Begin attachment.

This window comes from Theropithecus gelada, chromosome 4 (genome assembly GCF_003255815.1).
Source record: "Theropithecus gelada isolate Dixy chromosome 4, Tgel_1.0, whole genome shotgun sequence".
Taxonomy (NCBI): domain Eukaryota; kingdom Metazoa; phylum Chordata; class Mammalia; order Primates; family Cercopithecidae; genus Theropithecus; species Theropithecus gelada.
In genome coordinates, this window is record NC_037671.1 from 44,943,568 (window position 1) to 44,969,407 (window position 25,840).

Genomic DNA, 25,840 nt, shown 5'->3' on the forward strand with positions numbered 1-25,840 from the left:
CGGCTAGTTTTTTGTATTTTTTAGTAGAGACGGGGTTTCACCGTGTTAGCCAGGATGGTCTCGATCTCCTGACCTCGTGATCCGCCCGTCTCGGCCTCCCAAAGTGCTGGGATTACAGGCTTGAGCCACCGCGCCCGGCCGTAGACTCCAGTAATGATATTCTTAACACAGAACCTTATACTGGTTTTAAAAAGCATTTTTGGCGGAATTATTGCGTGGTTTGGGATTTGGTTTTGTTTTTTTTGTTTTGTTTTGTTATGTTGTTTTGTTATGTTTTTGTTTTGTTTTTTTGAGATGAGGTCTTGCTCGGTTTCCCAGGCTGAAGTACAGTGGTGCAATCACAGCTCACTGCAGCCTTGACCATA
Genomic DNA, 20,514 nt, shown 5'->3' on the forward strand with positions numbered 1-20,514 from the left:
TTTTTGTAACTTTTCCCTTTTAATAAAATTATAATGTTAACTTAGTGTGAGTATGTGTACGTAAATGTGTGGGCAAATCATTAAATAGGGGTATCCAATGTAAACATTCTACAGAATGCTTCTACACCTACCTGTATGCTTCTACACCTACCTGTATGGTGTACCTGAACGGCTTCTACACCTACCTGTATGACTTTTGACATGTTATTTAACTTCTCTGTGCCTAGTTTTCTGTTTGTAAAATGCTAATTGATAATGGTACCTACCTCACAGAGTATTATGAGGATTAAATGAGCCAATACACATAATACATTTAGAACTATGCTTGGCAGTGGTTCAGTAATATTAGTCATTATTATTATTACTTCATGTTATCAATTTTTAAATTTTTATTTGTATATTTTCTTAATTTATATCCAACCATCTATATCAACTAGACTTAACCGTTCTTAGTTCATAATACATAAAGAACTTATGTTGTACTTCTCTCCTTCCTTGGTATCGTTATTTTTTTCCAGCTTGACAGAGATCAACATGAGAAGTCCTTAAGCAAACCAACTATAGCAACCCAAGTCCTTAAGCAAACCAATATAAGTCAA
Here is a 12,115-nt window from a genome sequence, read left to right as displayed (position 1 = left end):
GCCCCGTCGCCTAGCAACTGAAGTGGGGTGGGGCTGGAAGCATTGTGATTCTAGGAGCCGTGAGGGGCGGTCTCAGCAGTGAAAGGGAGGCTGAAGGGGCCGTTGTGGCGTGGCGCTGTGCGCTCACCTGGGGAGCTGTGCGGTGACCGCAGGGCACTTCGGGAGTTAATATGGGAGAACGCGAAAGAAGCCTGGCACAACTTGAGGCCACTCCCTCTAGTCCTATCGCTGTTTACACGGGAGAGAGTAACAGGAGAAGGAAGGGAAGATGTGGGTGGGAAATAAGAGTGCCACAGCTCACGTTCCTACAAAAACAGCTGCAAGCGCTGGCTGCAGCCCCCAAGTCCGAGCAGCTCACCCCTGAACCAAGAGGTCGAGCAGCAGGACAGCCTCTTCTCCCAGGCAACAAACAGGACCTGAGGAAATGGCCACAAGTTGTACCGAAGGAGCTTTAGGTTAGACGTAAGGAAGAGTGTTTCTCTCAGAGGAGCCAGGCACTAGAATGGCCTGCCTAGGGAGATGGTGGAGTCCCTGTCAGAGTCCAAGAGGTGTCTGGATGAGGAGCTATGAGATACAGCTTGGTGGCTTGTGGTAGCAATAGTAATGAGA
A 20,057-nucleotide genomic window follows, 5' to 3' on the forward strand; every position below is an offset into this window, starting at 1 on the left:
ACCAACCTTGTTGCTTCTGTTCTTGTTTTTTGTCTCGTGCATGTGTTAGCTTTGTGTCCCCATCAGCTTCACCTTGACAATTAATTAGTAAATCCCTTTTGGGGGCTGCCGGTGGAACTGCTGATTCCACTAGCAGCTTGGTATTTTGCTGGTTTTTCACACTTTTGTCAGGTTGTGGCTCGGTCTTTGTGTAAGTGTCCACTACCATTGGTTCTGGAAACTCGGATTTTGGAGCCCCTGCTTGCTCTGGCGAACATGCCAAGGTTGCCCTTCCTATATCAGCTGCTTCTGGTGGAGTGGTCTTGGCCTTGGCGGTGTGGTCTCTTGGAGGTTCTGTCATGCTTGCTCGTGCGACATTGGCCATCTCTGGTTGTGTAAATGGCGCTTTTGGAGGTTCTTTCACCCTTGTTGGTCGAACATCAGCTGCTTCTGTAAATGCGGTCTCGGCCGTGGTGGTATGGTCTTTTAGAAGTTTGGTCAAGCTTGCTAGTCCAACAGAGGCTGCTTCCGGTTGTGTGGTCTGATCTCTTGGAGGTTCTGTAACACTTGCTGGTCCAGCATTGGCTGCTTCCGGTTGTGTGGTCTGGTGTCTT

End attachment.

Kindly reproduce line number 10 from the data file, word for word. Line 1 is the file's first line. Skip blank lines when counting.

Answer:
GCCCCGTCGCCTAGCAACTGAAGTGGGGTGGGGCTGGAAGCATTGTGATTCTAGGAGCCGTGAGGGGCGGTCTCAGCAGTGAAAGGGAGGCTGAAGGGGCCGTTGTGGCGTGGCGCTGTGCGCTCACCTGGGGAGCTGTGCGGTGACCGCAGGGCACTTCGGGAGTTAATATGGGAGAACGCGAAAGAAGCCTGGCACAACTTGAGGCCACTCCCTCTAGTCCTATCGCTGTTTACACGGGAGAGAGTAACAGGAGAAGGAAGGGAAGATGTGGGTGGGAAATAAGAGTGCCACAGCTCACGTTCCTACAAAAACAGCTGCAAGCGCTGGCTGCAGCCCCCAAGTCCGAGCAGCTCACCCCTGAACCAAGAGGTCGAGCAGCAGGACAGCCTCTTCTCCCAGGCAACAAACAGGACCTGAGGAAATGGCCACAAGTTGTACCGAAGGAGCTTTAGGTTAGACGTAAGGAAGAGTGTTTCTCTCAGAGGAGCCAGGCACTAGAATGGCCTGCCTAGGGAGATGGTGGAGTCCCTGTCAGAGTCCAAGAGGTGTCTGGATGAGGAGCTATGAGATACAGCTTGGTGGCTTGTGGTAGCAATAGTAATGAGA